It should come as no surprise that consumers’ expectations for a better customer experience are rising. Research1 shows that 86% of people will stop doing business with a company because of a negative service experience—with 51% of consumers leaving for a competitor after only one failed interaction. To differentiate from competitors and provide exceptional customer service, businesses need to elevate the customer experience—but doing so requires insight into which processes are working and which are not.
Data can provide these types of insights and drive positive transformation. The challenge, however, is not just in collecting the right type of data, but knowing how to pull insight from it. What data points are important? Which are not?
Determining the Type of Data You Need and Where to Find It
Contact centers, where agents interact directly with customers, provide a gold mine of customer intelligence. Each interaction is an opportunity to learn more about consumers in order to improve the customer experience. Typically, there are three types of data you should collect:
- Volume Data – Contact events are signs that something isn’t easy for customers to solve on their own. Knowing why customers contact you, by what channels, and with what frequency is key to understanding what the customer wants and where the stumbling blocks are. Look at average handle times, rates of repeat contacts, escalations and transfers to determine where there are breakdowns in the contact experience – these are the elements that may be negatively impacting your customers and your business.
- Behavioral and Emotional Data –This type of data measures how your agents handle each customer and how customers respond to the interaction. The data collected should include attributes such as communication and interaction skills, compliance, and product and procedural knowledge.
- Outcome Data –It’s important to be able to predict and replicate success. Outcome data tells you how frequently you are successful in meeting your business objectives once the interaction is over. For example, completing a sale, avoiding a cancel or gaining a high customer satisfaction rating are all positive outcomes you want to replicate.
It is also critical that your data captures interactions that occur across all channels so you can connect the pieces of the journey and understand which events trigger or prevent others.
Finding Insights within the Data
Now that you have collected a substantial amount of data, how can you use it to find insights into the customer experience? A recent Harvard Business Review2 article highlighted seven categories to focus on when you’re looking to shake up the status quo.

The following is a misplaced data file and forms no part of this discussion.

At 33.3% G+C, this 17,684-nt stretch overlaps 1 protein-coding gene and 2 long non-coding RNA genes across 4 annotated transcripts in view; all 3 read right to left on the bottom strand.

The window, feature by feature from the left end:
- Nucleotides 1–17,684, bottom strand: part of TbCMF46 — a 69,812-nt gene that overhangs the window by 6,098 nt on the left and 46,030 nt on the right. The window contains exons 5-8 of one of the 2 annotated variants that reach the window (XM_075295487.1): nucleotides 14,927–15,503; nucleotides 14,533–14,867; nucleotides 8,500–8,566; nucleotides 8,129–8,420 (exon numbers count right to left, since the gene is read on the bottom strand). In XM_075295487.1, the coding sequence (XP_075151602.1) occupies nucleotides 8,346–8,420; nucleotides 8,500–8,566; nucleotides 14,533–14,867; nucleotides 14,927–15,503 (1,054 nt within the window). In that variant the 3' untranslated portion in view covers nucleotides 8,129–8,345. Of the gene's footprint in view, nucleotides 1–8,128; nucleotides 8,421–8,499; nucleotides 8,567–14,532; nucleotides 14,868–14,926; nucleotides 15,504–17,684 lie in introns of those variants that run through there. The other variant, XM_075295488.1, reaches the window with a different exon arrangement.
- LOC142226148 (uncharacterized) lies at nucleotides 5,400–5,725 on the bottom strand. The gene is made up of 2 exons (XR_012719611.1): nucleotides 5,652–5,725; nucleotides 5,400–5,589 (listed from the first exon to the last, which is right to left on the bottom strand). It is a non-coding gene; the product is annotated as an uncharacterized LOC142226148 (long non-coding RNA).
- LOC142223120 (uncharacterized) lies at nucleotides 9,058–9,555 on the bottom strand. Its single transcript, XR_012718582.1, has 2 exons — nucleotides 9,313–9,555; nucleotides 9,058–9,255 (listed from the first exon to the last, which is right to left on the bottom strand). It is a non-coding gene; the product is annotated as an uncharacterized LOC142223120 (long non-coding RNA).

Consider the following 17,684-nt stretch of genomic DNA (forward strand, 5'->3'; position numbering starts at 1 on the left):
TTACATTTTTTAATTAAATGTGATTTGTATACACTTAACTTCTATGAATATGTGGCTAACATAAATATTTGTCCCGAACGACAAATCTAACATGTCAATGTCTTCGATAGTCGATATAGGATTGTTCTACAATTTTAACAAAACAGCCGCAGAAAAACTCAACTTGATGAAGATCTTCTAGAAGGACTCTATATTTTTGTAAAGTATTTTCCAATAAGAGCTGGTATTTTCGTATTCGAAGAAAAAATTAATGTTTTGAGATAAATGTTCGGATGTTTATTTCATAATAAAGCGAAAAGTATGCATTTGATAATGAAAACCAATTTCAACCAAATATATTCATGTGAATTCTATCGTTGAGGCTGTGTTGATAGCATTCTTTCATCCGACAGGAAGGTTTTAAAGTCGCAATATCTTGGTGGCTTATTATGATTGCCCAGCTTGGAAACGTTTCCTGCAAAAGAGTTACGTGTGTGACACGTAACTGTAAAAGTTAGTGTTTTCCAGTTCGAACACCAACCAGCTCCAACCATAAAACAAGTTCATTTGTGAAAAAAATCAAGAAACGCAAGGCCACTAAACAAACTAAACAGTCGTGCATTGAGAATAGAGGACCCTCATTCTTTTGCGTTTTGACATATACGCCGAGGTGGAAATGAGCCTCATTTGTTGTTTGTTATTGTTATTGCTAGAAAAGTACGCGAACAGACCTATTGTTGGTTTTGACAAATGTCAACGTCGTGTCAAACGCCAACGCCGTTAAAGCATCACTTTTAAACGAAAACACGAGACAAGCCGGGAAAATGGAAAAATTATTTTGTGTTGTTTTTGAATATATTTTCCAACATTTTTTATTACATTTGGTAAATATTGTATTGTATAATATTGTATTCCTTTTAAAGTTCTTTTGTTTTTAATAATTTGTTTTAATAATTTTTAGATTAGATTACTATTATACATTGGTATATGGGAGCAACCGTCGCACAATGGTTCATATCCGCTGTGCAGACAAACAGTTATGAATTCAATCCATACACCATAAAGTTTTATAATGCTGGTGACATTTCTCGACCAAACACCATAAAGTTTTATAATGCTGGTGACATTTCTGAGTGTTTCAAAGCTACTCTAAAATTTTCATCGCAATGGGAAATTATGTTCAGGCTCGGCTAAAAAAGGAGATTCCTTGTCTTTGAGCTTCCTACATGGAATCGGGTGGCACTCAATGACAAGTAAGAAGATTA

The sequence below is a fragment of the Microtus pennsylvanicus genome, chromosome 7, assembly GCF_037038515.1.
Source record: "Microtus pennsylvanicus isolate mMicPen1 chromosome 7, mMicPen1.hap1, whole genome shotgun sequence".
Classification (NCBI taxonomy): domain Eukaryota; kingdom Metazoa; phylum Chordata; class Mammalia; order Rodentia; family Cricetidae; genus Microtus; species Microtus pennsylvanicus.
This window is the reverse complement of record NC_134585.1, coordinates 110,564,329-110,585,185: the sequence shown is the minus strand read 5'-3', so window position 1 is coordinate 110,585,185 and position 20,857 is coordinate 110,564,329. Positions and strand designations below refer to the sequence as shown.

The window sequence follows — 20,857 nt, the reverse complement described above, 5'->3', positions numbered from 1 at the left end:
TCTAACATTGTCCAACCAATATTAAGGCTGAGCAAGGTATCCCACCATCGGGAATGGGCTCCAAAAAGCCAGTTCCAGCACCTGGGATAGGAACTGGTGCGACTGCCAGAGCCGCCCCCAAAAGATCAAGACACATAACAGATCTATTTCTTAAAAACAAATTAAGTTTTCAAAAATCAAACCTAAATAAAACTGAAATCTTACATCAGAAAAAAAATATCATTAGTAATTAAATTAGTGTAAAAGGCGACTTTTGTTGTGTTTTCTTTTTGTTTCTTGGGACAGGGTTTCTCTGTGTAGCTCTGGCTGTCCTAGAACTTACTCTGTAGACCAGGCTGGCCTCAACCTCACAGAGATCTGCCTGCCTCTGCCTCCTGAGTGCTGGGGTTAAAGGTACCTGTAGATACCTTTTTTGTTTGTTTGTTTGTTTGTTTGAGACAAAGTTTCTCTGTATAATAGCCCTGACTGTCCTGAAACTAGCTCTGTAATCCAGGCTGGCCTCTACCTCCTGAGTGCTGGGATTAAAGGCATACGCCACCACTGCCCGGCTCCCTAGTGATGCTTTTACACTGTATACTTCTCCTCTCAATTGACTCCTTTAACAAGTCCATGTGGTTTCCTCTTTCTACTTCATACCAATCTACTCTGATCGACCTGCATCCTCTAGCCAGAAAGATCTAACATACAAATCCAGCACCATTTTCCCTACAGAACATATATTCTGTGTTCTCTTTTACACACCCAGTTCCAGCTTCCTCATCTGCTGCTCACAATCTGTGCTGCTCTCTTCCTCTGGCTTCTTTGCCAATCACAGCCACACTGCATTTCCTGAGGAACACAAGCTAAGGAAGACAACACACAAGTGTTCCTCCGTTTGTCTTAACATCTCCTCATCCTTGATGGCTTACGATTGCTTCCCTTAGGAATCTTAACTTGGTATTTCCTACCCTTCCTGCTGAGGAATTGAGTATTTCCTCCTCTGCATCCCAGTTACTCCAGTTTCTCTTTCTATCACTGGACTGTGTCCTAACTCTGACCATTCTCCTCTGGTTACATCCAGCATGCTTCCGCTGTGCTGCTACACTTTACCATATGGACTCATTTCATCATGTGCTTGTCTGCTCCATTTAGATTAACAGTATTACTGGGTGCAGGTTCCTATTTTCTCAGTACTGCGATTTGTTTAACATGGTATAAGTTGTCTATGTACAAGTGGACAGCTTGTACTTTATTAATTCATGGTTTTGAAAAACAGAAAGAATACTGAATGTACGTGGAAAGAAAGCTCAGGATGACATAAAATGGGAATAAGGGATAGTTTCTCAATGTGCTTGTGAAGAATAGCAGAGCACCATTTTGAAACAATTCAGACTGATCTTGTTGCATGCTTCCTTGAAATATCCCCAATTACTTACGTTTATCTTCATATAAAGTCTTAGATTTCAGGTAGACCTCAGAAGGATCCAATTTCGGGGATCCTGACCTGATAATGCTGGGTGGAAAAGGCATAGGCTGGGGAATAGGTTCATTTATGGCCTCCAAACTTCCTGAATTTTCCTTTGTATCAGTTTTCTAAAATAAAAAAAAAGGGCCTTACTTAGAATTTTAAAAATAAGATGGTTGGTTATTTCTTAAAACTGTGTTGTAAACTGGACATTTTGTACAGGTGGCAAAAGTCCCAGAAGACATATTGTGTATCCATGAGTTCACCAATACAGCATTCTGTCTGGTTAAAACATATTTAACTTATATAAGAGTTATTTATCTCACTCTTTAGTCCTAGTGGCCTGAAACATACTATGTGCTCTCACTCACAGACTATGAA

- Anomalies –Look at places where the result deviates from the norm. These statistical anomalies can identify areas of potential breakage in the customer experience.
- Confluence – Identify where trends, such as economic and social (e.g., consumer spending habits and mobility trends), intersect with each other. The confluence of these trends can reveal new insights or opportunities.
- Frustrations –Processes that result in poor outcomes, higher escalation rates or frequent complaints from frontline employees can pinpoint areas where resolution may be cumbersome or ineffective.
- Orthodoxies –Question any beliefs or assumptions that are not supported by correlative data. “How it has always been done” is not always the most effective way, nor is it the most forward-thinking approach.
- Extremities –Look at your outliers. Observing contacts with strongly positive outcome data compared with those in similar situations with strongly negative outcome data can help you determine what differentiates a poor outcome from a positive one.
- Voyages –Allow the data to build a history or timeline that you can replicate and immerse yourself in. From here, you’ll be able to glean contextual insights that help you understand which sequences of events culminate in positive or negative outcomes.
- Analogies –What you borrow or learn from the patterns and benchmarks of your competitors and other companies can enlighten your own business processes.
The discoveries you make from your data can inform how you coach and develop your employees, how you program your interactive voice response, what tools you use and how you evaluate and reward your employees and customers.
Applying Insights to Drive Transformation
To effectively apply the insights gleaned from the data to create transformation, you must make it digestible and actionable for those who have the ability to make change or alter course based on the findings. This effort requires collaboration and coordination across departments. It should make the translation from “What does it say?” to “What does it mean?”, so the cross-functional team can determine what to do about it.
When presented in these terms, the insights allow customer experience executives to not only clearly define what is going wrong (or right), but also to quantify the costs of problems—and any required solutions. In this way, business decisions become easier to make and to justify, and thereby speed up the transformation process and allow your business to remain competitive.
For more information on how to use data to drive transformation, download the eBook now.